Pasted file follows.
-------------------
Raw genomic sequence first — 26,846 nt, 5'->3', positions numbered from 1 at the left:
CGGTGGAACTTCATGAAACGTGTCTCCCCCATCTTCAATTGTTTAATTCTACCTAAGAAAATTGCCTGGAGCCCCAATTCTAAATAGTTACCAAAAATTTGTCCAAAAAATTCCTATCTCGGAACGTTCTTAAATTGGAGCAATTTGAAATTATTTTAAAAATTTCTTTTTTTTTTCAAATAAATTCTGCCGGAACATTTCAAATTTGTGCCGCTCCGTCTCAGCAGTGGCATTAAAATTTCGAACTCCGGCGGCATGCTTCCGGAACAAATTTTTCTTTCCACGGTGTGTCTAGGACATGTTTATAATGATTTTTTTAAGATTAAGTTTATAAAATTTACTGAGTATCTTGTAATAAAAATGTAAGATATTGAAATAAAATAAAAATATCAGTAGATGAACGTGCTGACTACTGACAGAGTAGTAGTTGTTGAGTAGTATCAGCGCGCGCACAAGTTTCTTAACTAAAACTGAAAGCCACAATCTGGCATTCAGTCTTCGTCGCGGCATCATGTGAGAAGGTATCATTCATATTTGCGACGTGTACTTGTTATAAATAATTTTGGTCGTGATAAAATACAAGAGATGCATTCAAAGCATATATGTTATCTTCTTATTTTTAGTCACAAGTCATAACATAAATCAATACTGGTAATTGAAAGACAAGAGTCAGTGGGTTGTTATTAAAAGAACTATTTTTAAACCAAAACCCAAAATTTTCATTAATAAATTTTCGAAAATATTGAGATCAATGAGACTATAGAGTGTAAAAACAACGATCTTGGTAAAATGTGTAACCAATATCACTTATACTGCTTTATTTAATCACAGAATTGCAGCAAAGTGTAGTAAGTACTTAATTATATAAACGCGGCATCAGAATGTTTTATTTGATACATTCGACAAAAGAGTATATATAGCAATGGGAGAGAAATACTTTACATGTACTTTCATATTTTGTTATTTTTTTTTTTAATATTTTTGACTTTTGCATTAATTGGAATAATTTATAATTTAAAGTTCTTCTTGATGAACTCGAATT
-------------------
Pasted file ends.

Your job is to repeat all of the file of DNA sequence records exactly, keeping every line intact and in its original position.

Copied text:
Raw genomic sequence first — 26,846 nt, 5'->3', positions numbered from 1 at the left:
CGGTGGAACTTCATGAAACGTGTCTCCCCCATCTTCAATTGTTTAATTCTACCTAAGAAAATTGCCTGGAGCCCCAATTCTAAATAGTTACCAAAAATTTGTCCAAAAAATTCCTATCTCGGAACGTTCTTAAATTGGAGCAATTTGAAATTATTTTAAAAATTTCTTTTTTTTTTCAAATAAATTCTGCCGGAACATTTCAAATTTGTGCCGCTCCGTCTCAGCAGTGGCATTAAAATTTCGAACTCCGGCGGCATGCTTCCGGAACAAATTTTTCTTTCCACGGTGTGTCTAGGACATGTTTATAATGATTTTTTTAAGATTAAGTTTATAAAATTTACTGAGTATCTTGTAATAAAAATGTAAGATATTGAAATAAAATAAAAATATCAGTAGATGAACGTGCTGACTACTGACAGAGTAGTAGTTGTTGAGTAGTATCAGCGCGCGCACAAGTTTCTTAACTAAAACTGAAAGCCACAATCTGGCATTCAGTCTTCGTCGCGGCATCATGTGAGAAGGTATCATTCATATTTGCGACGTGTACTTGTTATAAATAATTTTGGTCGTGATAAAATACAAGAGATGCATTCAAAGCATATATGTTATCTTCTTATTTTTAGTCACAAGTCATAACATAAATCAATACTGGTAATTGAAAGACAAGAGTCAGTGGGTTGTTATTAAAAGAACTATTTTTAAACCAAAACCCAAAATTTTCATTAATAAATTTTCGAAAATATTGAGATCAATGAGACTATAGAGTGTAAAAACAACGATCTTGGTAAAATGTGTAACCAATATCACTTATACTGCTTTATTTAATCACAGAATTGCAGCAAAGTGTAGTAAGTACTTAATTATATAAACGCGGCATCAGAATGTTTTATTTGATACATTCGACAAAAGAGTATATATAGCAATGGGAGAGAAATACTTTACATGTACTTTCATATTTTGTTATTTTTTTTTTTAATATTTTTGACTTTTGCATTAATTGGAATAATTTATAATTTAAAGTTCTTCTTGATGAACTCGAATT